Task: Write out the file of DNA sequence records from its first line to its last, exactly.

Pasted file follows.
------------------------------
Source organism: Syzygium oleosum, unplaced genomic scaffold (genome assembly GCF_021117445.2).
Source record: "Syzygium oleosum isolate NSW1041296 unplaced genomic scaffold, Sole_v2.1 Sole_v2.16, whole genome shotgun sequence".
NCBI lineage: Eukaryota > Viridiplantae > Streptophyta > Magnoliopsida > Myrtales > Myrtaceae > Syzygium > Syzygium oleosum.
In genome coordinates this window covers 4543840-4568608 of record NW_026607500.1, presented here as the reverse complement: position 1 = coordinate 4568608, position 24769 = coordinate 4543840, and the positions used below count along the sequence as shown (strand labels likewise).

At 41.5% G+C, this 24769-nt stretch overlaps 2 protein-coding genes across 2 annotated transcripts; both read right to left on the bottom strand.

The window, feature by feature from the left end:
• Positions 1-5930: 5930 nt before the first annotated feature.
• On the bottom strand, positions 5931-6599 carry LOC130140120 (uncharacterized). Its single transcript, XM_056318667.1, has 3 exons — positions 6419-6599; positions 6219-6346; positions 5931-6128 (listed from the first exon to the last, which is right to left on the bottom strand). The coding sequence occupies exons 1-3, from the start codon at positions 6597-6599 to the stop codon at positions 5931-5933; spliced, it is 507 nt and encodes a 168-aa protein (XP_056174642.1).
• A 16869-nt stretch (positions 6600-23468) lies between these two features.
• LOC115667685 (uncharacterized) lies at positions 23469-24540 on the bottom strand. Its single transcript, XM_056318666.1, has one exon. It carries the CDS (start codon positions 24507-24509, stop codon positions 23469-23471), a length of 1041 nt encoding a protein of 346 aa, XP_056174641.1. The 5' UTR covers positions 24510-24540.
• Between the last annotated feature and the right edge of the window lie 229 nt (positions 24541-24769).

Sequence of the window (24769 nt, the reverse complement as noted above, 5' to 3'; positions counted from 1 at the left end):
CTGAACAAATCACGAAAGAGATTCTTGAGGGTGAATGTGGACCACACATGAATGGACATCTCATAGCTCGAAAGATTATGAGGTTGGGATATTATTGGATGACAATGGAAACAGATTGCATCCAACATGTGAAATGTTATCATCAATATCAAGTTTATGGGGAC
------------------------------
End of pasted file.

Source organism: Syzygium oleosum, unplaced genomic scaffold (genome assembly GCF_021117445.2).
Source record: "Syzygium oleosum isolate NSW1041296 unplaced genomic scaffold, Sole_v2.1 Sole_v2.16, whole genome shotgun sequence".
NCBI lineage: Eukaryota > Viridiplantae > Streptophyta > Magnoliopsida > Myrtales > Myrtaceae > Syzygium > Syzygium oleosum.
In genome coordinates this window covers 4543840-4568608 of record NW_026607500.1, presented here as the reverse complement: position 1 = coordinate 4568608, position 24769 = coordinate 4543840, and the positions used below count along the sequence as shown (strand labels likewise).

At 41.5% G+C, this 24769-nt stretch overlaps 2 protein-coding genes across 2 annotated transcripts; both read right to left on the bottom strand.

The window, feature by feature from the left end:
• Positions 1-5930: 5930 nt before the first annotated feature.
• On the bottom strand, positions 5931-6599 carry LOC130140120 (uncharacterized). Its single transcript, XM_056318667.1, has 3 exons — positions 6419-6599; positions 6219-6346; positions 5931-6128 (listed from the first exon to the last, which is right to left on the bottom strand). The coding sequence occupies exons 1-3, from the start codon at positions 6597-6599 to the stop codon at positions 5931-5933; spliced, it is 507 nt and encodes a 168-aa protein (XP_056174642.1).
• A 16869-nt stretch (positions 6600-23468) lies between these two features.
• LOC115667685 (uncharacterized) lies at positions 23469-24540 on the bottom strand. Its single transcript, XM_056318666.1, has one exon. It carries the CDS (start codon positions 24507-24509, stop codon positions 23469-23471), a length of 1041 nt encoding a protein of 346 aa, XP_056174641.1. The 5' UTR covers positions 24510-24540.
• Between the last annotated feature and the right edge of the window lie 229 nt (positions 24541-24769).

Sequence of the window (24769 nt, the reverse complement as noted above, 5' to 3'; positions counted from 1 at the left end):
CTGAACAAATCACGAAAGAGATTCTTGAGGGTGAATGTGGACCACACATGAATGGACATCTCATAGCTCGAAAGATTATGAGGTTGGGATATTATTGGATGACAATGGAAACAGATTGCATCCAACATGTGAAATGTTATCATCAATATCAAGTTTATGGGGAC